President Trump executive order to ease burden of Obamacare day 1, January 20, 2017, Essentially allowing the dismantling to begin before Congress moves to repeal it, Minimize the unwarranted economic and regulatory burdens of the act
“Nearly half of U.S. companies are reluctant to hire full-time employees because of the ACA. One in five firms indicates they are likely to hire fewer employees, and another one in 10 may lay off current employees in response to the law.
Other firms will shift toward part-time workers. More than 40 percent of CFOs say their companies will consider switching some jobs to less than 30 hours per week or targeting part-time workers for future employment.”…Duke University Fuqua School of Business December 11, 2013
“If you like your plan, you can keep it.”…Barack Obama
“millions of Americans are getting or are about to get cancellation letters for their health insurance under Obamacare, say experts, and the Obama administration has known that for at least three years.”…NBC News October 29, 2013
From the NY Times January 20, 2017.
“Trump Issues Executive Order Scaling Back Parts of Obamacare
In his first executive order, President Trump on Friday directed government agencies to scale back as many aspects of the Affordable Care Act as possible, moving within hours of being sworn in to fulfill his pledge to eviscerate Barack Obama’s signature health care law.
The one-page order, which Mr. Trump signed in a hastily arranged Oval Office ceremony shortly before departing for the inaugural balls, gave no specifics about which aspects of the law it was targeting. But its broad language gave federal agencies wide latitude to change, delay or waive provisions of the law that they deemed overly costly for insurers, drug makers, doctors, patients or states, suggesting that it could have wide-ranging impact, and essentially allowing the dismantling of the law to begin even before Congress moves to repeal it.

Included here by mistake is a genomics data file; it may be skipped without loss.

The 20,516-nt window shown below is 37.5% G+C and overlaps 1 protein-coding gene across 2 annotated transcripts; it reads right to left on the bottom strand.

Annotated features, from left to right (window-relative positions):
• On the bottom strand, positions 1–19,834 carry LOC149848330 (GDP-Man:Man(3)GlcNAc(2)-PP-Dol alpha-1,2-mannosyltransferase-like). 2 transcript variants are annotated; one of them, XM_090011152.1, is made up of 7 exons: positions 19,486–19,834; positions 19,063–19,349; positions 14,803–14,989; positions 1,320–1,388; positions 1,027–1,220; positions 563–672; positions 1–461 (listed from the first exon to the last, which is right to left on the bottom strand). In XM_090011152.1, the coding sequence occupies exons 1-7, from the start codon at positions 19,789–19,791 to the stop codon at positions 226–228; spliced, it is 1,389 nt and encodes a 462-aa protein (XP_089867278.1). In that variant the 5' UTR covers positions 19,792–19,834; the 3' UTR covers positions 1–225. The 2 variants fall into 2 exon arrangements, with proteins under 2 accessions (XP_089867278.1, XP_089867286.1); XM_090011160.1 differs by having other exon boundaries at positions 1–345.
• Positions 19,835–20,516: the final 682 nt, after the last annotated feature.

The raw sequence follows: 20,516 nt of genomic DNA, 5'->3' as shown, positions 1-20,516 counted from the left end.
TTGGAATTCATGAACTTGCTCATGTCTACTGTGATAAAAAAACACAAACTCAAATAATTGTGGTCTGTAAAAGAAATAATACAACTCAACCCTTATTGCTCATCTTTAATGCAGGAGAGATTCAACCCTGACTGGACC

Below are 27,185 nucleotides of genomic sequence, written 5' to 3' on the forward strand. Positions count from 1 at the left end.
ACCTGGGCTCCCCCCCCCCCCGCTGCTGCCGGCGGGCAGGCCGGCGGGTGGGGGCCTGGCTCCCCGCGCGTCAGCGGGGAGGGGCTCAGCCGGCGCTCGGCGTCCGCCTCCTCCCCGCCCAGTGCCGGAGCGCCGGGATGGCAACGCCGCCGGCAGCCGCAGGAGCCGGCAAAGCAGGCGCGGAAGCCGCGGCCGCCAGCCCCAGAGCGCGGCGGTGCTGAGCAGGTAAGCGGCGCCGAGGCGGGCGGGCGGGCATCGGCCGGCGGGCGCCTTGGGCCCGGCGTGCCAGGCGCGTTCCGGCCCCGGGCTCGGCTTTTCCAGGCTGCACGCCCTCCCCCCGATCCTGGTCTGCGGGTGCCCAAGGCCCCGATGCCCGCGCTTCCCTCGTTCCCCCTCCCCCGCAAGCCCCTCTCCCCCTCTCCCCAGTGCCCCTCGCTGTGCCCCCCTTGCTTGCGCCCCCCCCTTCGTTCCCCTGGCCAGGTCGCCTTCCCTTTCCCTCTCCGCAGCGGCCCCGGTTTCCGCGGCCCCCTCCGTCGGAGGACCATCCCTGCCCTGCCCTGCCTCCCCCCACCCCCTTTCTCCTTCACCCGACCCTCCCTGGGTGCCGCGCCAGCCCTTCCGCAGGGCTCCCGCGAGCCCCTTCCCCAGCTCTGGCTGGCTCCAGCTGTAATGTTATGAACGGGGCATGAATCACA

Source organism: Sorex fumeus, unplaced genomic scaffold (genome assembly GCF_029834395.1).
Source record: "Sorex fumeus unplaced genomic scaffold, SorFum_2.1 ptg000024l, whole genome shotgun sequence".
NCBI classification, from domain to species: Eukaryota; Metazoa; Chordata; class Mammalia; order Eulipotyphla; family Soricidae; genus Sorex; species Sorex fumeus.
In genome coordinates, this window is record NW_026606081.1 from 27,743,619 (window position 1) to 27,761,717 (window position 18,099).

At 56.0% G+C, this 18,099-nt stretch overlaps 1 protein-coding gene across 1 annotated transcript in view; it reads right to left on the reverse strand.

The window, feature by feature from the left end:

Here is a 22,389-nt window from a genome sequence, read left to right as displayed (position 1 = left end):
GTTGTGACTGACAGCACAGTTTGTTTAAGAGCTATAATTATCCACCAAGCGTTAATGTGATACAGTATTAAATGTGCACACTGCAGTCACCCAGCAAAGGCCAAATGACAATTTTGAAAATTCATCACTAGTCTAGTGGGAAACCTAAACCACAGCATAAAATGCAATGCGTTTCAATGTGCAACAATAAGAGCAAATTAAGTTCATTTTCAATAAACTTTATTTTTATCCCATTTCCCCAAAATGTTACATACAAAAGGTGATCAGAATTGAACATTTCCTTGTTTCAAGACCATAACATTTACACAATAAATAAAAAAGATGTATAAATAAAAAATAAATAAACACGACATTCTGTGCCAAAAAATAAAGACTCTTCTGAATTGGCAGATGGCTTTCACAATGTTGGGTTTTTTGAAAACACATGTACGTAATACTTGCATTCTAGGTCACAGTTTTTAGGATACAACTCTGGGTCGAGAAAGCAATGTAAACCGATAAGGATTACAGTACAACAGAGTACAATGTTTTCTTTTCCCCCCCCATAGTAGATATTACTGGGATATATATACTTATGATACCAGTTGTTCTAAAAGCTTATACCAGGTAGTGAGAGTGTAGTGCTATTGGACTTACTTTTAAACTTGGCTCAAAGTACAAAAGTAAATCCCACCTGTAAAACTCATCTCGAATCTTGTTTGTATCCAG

The order states what Mr. Trump made clear during his campaign: that it is his administration’s policy to seek the “prompt repeal” of the law, which has come to be known as Obamacare. But he and Republicans on Capitol Hill have not yet devised a replacement, making such action unlikely in the immediate term.
“In the meantime,” the order said, “pending such repeal, it is imperative for the executive branch to ensure that the law is being efficiently implemented, take all actions consistent with law to minimize the unwarranted economic and regulatory burdens of the act, and prepare to afford the states more flexibility and control to create a more free and open health care market.”
The order has symbolic as well as substantive significance, allowing Mr. Trump to claim he acted immediately to do away with a health care law he has repeatedly called disastrous, even while it remains in place and he navigates the politically perilous process of repealing and replacing it.
Using the phrase “to the maximum extent permitted by law,” the order directs federal agencies to move decisively to implement changes, including granting flexibility that insurers and states had long implored the Obama administration to provide.
It also instructs them to work to create a system that allows the sale of health insurance across state lines, which Republicans have long proposed as the centerpiece of an alternative to the law.
“This action demonstrates that President Trump is committed to fixing the damage caused by Obamacare as soon as possible,” said Senator John Barrasso, Republican of Wyoming.
The order does not direct the Department of Health and Human Services to ease any particular aspect of the 2010 law, but it could result in a substantial weakening of one of its central features: the so-called “individual mandate” that requires most Americans to have health insurance or pay a tax penalty.”
Mr. Trump, please send a directive to the IRS to begin dismantling their staff and procedures for taxing Americans due to Obamacare.